New Vikings Stadium image
MINNEAPOLIS -- The Minnesota Vikings and the sports authority are still months away from hiring an architect for the new stadium downtown. But they'll design the Metrodome's replacement with enhancing the fan experience in mind.
"Instead of sitting on your couch and having a pretty good TV show you'll want to go spend a hundred bucks, come downtown, have a brunch, and go to the game because it's just that cool!" Ted Mondale, the executive director of the newly formed Minnesota Sports Facilities Authority.
The Authority and the team will jointly hire an architect and construction manager by November, but the environmental impact statement and land acquisition must be completed first.
The Vikings announced Thursday they've hired Jim Cima as Senior Project Manager. His worked for the New Jersey Devils during the design and construction phases of the Prudential Center.
Eventually the public will see a set of plans, and listening/input sessions will be scheduled as well.
"We're excited," Mondale said. "We've got probably 20,000 decisions to make by January and we're cracking a few off every day. We've got to pick it up!"
Some of the basics program components won't change much based on design. For instance capacity is set at 65,000 seats, and the team is planning up to 7,500 club seats, and up to 150 luxury suites.
After that pretty much every other feature is negotiable. And just what the stadium will look like in 2016 when the Vikings take the field there will depend, in large part, on how much the builders can do and stay under that $975 million budget.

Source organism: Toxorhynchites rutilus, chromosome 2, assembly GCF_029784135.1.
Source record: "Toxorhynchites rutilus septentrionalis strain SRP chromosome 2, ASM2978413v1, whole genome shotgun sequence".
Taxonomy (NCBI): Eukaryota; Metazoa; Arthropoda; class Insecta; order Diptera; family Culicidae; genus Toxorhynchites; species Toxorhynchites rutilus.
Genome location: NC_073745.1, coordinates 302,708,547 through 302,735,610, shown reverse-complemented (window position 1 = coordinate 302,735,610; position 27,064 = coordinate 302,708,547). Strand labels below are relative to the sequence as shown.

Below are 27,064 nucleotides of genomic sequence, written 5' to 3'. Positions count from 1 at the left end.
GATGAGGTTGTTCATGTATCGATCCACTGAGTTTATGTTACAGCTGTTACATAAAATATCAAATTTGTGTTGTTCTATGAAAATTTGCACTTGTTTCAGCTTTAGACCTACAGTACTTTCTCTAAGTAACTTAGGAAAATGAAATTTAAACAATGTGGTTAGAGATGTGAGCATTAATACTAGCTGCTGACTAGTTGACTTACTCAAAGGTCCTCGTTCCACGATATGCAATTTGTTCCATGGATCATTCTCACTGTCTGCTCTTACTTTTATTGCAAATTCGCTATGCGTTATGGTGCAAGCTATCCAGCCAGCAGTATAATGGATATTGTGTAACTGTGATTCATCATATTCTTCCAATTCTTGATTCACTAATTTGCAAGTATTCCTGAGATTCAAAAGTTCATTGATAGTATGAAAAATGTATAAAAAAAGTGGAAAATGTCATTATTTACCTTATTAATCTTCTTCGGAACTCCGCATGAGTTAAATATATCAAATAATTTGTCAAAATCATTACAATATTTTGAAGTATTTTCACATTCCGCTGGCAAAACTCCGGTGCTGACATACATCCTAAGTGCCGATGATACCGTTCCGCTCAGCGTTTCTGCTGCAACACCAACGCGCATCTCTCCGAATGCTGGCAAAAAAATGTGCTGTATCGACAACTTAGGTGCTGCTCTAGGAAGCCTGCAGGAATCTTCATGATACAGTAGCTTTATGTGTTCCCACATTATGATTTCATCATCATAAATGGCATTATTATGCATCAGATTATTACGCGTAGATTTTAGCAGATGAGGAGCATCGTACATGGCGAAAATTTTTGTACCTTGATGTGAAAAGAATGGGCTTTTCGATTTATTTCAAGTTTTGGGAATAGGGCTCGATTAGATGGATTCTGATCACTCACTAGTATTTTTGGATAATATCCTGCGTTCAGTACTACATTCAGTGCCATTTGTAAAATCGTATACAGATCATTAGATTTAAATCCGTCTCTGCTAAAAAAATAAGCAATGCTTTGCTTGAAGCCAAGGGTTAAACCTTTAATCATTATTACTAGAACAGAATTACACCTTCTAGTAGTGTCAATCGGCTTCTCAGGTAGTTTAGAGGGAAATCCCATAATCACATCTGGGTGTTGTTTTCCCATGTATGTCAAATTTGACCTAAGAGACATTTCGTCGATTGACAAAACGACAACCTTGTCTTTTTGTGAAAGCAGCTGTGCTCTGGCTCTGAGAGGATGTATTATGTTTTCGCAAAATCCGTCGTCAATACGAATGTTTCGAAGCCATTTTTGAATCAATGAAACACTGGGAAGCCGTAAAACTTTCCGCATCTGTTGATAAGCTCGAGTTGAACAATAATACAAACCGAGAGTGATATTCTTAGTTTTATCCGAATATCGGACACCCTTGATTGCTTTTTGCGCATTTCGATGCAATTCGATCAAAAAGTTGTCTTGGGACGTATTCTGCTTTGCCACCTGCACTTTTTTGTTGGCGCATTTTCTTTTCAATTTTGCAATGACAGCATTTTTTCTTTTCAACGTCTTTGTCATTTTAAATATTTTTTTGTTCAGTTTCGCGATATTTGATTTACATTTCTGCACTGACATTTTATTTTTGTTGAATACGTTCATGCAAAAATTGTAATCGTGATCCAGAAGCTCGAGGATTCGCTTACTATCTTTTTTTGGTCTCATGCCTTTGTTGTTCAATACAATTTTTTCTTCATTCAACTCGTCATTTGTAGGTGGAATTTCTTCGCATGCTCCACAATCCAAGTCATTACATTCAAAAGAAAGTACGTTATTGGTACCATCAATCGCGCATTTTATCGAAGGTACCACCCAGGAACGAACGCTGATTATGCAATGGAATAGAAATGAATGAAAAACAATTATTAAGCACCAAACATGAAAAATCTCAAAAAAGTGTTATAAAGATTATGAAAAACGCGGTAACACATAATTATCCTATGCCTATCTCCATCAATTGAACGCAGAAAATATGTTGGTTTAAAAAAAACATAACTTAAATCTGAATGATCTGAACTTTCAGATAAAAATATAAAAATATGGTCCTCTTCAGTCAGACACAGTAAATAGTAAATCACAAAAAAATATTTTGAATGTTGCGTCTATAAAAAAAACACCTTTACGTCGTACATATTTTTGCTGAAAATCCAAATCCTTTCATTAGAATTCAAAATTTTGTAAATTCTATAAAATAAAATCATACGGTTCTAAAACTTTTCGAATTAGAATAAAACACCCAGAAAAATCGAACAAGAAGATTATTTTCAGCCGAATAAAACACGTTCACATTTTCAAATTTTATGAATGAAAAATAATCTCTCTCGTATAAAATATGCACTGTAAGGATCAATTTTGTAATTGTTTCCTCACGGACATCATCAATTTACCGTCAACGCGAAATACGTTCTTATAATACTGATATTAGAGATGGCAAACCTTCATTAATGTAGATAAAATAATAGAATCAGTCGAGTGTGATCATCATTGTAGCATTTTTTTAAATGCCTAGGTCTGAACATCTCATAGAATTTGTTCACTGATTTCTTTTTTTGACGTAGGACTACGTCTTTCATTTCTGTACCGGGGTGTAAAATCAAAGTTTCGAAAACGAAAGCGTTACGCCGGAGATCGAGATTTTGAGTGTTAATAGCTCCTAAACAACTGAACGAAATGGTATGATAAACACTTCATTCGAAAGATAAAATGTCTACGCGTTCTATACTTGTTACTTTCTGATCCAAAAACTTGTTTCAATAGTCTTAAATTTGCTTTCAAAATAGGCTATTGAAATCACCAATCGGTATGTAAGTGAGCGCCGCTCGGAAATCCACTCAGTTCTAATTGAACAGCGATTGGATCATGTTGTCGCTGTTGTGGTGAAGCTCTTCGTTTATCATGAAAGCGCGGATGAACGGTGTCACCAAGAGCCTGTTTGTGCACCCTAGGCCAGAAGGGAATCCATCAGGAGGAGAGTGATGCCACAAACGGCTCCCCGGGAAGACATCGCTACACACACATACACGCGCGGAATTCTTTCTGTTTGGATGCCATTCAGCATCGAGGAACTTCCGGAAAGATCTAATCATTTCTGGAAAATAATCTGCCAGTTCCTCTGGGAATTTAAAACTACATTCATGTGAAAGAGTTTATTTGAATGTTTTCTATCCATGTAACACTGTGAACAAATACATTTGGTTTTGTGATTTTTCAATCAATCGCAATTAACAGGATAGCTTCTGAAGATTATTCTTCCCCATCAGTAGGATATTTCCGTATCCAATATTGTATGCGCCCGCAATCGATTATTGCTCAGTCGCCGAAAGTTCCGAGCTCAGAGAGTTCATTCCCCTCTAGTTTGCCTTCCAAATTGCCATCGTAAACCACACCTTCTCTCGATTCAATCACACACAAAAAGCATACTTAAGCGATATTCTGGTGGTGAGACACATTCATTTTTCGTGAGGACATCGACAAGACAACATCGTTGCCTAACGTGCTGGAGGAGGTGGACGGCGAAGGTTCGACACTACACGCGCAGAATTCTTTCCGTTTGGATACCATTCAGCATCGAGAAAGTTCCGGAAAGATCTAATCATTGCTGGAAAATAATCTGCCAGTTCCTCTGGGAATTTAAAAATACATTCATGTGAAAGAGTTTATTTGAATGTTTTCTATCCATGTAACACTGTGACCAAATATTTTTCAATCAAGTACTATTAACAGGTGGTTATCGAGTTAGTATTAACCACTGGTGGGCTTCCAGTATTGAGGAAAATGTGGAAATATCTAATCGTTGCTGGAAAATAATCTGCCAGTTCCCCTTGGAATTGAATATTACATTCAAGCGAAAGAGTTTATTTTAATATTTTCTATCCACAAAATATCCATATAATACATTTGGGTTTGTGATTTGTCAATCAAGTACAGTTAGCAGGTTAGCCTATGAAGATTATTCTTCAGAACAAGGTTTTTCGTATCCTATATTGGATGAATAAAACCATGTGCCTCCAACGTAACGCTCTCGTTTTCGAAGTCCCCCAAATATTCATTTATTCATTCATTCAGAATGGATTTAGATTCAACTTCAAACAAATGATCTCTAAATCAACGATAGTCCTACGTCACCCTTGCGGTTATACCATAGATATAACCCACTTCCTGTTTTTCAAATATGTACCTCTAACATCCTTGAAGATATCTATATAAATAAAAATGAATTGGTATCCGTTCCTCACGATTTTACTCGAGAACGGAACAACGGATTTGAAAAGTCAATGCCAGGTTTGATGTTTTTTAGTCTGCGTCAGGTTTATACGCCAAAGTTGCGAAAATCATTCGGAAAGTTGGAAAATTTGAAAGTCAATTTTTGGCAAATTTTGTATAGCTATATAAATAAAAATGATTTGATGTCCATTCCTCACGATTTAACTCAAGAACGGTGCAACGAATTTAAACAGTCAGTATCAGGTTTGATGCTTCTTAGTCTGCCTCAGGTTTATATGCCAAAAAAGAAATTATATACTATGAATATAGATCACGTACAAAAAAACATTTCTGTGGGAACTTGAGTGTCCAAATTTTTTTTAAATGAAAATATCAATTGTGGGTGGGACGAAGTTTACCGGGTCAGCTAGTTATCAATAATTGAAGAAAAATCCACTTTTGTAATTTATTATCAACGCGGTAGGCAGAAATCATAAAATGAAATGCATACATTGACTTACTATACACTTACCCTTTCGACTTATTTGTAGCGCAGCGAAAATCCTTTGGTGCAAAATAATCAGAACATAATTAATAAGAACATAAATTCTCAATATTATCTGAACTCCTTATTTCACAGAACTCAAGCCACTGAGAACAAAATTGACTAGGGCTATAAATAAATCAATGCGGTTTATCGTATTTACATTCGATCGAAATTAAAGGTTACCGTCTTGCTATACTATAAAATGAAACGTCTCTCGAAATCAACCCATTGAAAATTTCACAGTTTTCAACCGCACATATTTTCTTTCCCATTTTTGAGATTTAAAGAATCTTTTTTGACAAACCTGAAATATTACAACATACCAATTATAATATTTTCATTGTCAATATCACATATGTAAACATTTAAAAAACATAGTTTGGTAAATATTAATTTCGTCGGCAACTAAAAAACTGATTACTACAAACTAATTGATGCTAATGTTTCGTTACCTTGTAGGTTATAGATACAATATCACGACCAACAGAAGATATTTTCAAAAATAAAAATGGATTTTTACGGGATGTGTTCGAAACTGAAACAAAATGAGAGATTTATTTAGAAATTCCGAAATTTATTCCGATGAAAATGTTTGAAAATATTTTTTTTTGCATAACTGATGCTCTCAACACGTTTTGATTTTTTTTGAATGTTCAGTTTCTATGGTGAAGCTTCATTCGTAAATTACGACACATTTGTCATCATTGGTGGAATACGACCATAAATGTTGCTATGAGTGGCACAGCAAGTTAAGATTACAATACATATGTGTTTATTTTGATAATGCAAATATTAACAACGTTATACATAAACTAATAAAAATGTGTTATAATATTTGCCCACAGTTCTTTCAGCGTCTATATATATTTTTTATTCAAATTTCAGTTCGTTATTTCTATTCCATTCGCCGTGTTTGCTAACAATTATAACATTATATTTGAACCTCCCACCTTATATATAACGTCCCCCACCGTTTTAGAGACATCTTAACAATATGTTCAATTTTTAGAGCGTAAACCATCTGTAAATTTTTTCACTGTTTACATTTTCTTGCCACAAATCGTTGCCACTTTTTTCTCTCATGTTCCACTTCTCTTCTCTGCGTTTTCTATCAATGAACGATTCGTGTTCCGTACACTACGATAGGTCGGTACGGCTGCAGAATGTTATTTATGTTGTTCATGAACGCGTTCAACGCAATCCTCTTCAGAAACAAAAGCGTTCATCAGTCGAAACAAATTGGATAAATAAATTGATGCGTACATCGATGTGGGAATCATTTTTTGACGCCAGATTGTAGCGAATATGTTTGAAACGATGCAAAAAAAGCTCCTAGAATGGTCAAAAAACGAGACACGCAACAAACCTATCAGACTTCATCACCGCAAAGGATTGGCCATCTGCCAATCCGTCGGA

"Maximizing the fan experience will the team's top goal," Vikings Vice President for Public Affairs Lester Bagley told KARE. "We're want to focus on getting people to come early, and stay late."
Bagley said that the Vikings will look to Lucas Oil Stadium, the new home of the Indianapolis Colts, as a model of sorts.
"We'll try to design a great gathering space outside the stadium in the plaza area, but also great spaces inside the stadium for the fans and sponsors to gather."
One of the design elements with the Indiana stadium Bagley finds attractive is the flexible seating, which can be reconfigured in the future to fit changing times.
And, unlike the Metrodome, the Colt's stadium opens up to the city around it.
"We'd like to have a retractable feature of some sort here, but it may not be a roof," Bagley explained.
"It could be a window, like they have in Lucas Oil. That stadium has a retractable roof and a window, but the one feature to look at is their retractable window. It opens on the skyline of downtown Indianapolis."
And, while the goal is to build an iconic structure, it's too early to tell if the budget will allow any moving parts to let in fresh air.
"We've got the pressure to, you know, not get too free-thinking here," Mondale said. "We need to deliver this building. It needs to be open in 2016."
The Dome's narrow, closed-off concourses, have been the source of a lot of angst over the year. One thing the renovation of Lambeau Field made clear is that wider corridors make a huge impact.
"They had a huge upswing in revenue, but also in fan satisfaction," Bagley remarked. "They could finally move through concourses. They could go to that stand, get their hot dog and their beer and get back to their seat before the 3rd quarter started."
The Vikings and the new stadium authority will have to strike a balance between the dream NFL stadium and a year-round facility that can do what the Dome currently does in the off season, hosting hundreds of events.
But there IS one area of total agreement.
"There will probably be twice as many women's bathrooms," Mondale said. "Trust me, we hear you, ladies!"
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